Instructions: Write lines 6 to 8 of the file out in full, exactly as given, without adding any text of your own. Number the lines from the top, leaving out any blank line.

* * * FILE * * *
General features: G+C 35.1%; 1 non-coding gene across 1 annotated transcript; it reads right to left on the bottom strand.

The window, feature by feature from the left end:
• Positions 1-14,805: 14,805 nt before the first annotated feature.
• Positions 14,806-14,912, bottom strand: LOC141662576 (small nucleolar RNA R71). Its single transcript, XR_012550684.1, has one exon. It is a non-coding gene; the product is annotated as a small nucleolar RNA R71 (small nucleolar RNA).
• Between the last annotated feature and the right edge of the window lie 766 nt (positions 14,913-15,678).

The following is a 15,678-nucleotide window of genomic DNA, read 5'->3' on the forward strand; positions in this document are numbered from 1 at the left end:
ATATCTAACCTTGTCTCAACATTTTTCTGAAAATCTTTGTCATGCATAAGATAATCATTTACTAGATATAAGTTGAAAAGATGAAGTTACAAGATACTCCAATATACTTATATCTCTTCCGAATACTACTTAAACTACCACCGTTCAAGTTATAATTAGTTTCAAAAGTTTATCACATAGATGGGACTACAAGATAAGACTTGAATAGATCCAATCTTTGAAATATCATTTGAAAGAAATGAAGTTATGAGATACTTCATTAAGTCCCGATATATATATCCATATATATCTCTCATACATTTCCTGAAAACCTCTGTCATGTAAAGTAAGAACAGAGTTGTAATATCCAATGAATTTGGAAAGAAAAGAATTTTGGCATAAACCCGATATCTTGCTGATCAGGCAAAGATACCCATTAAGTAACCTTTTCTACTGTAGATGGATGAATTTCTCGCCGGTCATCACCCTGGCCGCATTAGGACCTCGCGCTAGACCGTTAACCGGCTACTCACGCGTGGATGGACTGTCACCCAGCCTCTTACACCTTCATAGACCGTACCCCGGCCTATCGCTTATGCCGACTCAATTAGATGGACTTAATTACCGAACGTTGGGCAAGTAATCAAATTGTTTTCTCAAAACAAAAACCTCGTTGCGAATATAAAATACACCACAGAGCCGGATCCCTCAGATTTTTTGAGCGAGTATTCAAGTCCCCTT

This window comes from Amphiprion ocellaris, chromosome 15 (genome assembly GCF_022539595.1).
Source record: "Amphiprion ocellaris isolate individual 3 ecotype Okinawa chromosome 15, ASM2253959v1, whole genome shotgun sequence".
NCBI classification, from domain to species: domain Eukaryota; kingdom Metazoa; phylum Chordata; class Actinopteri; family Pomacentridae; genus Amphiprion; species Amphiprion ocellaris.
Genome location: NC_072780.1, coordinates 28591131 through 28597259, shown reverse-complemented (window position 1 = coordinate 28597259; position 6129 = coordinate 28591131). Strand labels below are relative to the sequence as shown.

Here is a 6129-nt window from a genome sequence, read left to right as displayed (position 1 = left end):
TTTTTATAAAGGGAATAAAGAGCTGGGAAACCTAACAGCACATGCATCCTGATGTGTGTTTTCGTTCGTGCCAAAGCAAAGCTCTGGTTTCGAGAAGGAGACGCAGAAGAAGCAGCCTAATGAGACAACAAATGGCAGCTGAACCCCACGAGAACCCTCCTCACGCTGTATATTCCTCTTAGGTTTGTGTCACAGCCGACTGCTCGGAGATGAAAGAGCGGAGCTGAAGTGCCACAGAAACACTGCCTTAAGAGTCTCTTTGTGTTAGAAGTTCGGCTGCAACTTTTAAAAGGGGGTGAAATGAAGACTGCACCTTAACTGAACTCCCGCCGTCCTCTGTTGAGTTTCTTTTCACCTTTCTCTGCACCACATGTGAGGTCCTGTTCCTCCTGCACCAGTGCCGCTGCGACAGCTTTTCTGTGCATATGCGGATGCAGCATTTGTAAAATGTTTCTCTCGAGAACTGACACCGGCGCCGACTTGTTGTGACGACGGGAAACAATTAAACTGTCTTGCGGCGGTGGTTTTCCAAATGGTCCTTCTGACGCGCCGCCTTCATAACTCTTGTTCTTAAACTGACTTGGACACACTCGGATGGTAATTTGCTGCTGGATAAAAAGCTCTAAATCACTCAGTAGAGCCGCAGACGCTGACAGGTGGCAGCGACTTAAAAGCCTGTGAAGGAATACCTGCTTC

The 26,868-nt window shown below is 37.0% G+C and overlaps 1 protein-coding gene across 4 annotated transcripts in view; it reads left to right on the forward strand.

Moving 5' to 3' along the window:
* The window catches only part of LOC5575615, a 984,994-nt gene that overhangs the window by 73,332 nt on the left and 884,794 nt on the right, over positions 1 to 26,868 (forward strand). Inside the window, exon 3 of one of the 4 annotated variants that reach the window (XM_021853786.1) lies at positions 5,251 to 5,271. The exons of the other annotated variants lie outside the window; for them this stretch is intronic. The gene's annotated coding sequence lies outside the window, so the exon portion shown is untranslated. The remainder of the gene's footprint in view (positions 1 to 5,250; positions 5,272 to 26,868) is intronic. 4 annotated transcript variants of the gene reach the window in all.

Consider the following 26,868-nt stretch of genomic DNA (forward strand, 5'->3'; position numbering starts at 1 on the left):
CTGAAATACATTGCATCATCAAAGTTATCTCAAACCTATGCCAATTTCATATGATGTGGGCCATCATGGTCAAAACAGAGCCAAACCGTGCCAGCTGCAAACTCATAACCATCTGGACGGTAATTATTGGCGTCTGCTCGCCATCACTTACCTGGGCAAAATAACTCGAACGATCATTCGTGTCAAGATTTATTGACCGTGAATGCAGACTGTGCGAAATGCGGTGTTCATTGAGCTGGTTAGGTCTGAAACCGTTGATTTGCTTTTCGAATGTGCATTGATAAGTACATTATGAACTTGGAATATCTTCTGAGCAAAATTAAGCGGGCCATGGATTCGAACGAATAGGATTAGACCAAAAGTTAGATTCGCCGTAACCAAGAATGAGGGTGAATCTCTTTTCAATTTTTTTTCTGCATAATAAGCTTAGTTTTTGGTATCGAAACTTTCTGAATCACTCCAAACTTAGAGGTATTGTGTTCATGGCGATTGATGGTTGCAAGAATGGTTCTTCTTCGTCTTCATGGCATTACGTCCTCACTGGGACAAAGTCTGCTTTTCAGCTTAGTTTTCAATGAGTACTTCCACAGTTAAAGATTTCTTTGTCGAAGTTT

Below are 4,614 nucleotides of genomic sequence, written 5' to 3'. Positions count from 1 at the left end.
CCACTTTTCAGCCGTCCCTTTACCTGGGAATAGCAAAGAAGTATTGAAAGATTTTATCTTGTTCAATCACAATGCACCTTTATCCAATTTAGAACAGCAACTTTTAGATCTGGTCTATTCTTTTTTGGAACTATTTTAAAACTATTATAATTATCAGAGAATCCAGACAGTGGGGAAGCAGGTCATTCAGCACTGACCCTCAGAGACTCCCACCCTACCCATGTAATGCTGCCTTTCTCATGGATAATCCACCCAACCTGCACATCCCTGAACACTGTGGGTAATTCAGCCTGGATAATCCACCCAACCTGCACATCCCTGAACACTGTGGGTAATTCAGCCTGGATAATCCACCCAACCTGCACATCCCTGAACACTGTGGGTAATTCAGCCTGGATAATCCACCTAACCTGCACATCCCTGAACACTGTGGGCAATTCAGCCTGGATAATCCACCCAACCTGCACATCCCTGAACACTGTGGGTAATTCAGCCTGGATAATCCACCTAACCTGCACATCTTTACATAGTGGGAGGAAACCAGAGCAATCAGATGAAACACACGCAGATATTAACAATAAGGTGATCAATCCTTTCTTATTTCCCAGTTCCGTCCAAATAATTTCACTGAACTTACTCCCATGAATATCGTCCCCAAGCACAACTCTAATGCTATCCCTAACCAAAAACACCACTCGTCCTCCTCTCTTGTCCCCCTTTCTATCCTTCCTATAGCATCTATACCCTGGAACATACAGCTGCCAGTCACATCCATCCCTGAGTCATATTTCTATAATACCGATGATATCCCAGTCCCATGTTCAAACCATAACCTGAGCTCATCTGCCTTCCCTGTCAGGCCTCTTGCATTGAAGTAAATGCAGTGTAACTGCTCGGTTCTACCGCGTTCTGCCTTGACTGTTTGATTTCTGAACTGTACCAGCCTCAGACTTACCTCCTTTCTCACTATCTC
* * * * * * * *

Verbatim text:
The following is a 15,678-nucleotide window of genomic DNA, read 5'->3' on the forward strand; positions in this document are numbered from 1 at the left end:
ATATCTAACCTTGTCTCAACATTTTTCTGAAAATCTTTGTCATGCATAAGATAATCATTTACTAGATATAAGTTGAAAAGATGAAGTTACAAGATACTCCAATATACTTATATCTCTTCCGAATACTACTTAAACTACCACCGTTCAAGTTATAATTAGTTTCAAAAGTTTATCACATAGATGGGACTACAAGATAAGACTTGAATAGATCCAATCTTTGAAATATCATTTGAAAGAAATGAAGTTATGAGATACTTCATTAAGTCCCGATATATATATCCATATATATCTCTCATACATTTCCTGAAAACCTCTGTCATGTAAAGTAAGAACAGAGTTGTAATATCCAATGAATTTGGAAAGAAAAGAATTTTGGCATAAACCCGATATCTTGCTGATCAGGCAAAGATACCCATTAAGTAACCTTTTCTACTGTAGATGGATGAATTTCTCGCCGGTCATCACCCTGGCCGCATTAGGACCTCGCGCTAGACCGTTAACCGGCTACTCACGCGTGGATGGACTGTCACCCAGCCTCTTACACCTTCATAGACCGTACCCCGGCCTATCGCTTATGCCGACTCAATTAGATGGACTTAATTACCGAACGTTGGGCAAGTAATCAAATTGTTTTCTCAAAACAAAAACCTCGTTGCGAATATAAAATACACCACAGAGCCGGATCCCTCAGATTTTTTGAGCGAGTATTCAAGTCCCCTT

This window comes from Amphiprion ocellaris, chromosome 15 (genome assembly GCF_022539595.1).